BOULDER, Colo. (May 9, 2016) – Today marks the first day of National Protected Bike Lane Week which celebrates the positive change these lanes have brought to cities across the United States. Protected bike lanes separate people on bikes from car-and-truck traffic with physical barriers such as planters or bollards, providing safe cycling options for people of all ages and abilities while spurring economic growth along the lanes.
“Collectively, we’ve rewritten the book on designing and implementing protected bike lanes,” said Martha Roskowski, Vice President of Local Innovation at PeopleForBikes. “They are now the gold standard for safe and comfortable riding on busy streets. This week, we will celebrate the lanes already on the ground. Our next challenge is to get more built, in more places, more quickly.”
To help advance the installation of protected lanes nationwide, PeopleForBikes recently released a report titled Quick Builds for Better Streets: A New Project Delivery Model for U.S. Cities which serves as a practical guide for city governments that want to make fast, flexible changes to streets. PeopleForBikes will also release a series of infographics throughout the week showing how neighborhoods can improve when a protected bike lane gets implemented.
Eight cities across the country have been awarded $500 mini-grants from PeopleForBikes to host a local event, demonstration project or celebration. The selected cities are Aurora, Illinois; Chattanooga, Tennessee; Denver, Colorado; Indianapolis, Indiana; Iowa City, Iowa; New Orleans, Louisiana; Portland, Oregon and Tallahassee, Florida.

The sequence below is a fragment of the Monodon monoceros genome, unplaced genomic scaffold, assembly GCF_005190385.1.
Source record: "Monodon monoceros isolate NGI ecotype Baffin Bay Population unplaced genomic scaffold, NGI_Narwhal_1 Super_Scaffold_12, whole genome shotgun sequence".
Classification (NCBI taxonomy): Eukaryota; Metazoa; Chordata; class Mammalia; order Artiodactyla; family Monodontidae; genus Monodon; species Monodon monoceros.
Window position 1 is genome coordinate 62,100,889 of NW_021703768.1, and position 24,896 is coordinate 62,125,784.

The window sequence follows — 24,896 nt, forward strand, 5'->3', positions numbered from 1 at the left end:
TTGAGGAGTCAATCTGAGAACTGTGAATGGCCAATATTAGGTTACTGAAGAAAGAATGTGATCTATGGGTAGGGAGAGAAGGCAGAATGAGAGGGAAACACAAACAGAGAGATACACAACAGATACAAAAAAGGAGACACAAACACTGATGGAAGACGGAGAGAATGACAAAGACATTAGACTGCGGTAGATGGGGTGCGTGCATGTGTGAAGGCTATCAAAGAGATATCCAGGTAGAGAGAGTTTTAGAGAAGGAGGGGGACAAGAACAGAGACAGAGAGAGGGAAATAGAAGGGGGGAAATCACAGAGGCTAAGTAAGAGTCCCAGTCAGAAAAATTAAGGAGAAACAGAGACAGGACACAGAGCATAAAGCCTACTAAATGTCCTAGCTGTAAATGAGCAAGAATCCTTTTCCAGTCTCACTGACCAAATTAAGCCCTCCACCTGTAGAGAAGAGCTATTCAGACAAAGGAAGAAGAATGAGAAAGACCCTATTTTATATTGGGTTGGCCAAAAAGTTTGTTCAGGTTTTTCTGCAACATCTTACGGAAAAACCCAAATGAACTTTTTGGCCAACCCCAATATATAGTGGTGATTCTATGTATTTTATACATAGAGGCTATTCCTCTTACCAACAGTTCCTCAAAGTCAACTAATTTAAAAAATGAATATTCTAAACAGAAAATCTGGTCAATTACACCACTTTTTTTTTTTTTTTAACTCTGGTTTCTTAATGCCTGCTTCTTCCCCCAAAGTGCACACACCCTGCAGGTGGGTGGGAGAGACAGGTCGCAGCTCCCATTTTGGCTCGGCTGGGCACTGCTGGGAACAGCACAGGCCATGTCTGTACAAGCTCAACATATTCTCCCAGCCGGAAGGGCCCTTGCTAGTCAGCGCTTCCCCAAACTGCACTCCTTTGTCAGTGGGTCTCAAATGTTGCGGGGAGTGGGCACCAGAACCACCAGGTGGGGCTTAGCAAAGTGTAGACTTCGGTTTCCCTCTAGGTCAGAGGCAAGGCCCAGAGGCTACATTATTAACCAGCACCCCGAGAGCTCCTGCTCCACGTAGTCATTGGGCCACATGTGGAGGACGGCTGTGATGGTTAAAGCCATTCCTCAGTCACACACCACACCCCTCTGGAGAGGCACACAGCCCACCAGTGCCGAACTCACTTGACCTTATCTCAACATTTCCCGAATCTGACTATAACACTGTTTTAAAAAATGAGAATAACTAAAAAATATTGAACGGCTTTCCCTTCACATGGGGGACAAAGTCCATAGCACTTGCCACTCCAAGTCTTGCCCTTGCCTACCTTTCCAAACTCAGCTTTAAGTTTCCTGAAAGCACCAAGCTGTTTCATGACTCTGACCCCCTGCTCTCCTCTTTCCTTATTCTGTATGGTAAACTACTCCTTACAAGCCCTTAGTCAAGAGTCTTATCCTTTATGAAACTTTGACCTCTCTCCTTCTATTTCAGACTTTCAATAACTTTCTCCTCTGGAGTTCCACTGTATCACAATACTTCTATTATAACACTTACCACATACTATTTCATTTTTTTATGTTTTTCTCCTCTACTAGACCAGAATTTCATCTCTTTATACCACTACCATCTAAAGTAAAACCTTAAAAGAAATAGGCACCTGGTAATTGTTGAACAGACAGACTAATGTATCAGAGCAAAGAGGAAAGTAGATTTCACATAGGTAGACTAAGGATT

“Back in 2009, Portland was one of the first U.S. cities to install a protected bike lane,” said Portland Transportation Commissioner Steve Novick. “Last fall, we became first U.S. city to make them the default design for all new bike lane projects. We’re looking forward to joining our transportation and public policy peers from around the country when we celebrate protected bike lanes this week as a way of making streets safer and less stressful for everyone.”
PeopleForBikes looks forward to celebrating with all cities, big and small, rural and urban and invites those hosting an event to send photos to firstname.lastname@example.org to share with the PeopleForBikes community.
PeopleForBikes is uniting millions of individuals, thousands of businesses and hundreds of communities to make better bike riding for everyone. Because when people ride bikes, great things happen. Join us at PeopleForBikes.org.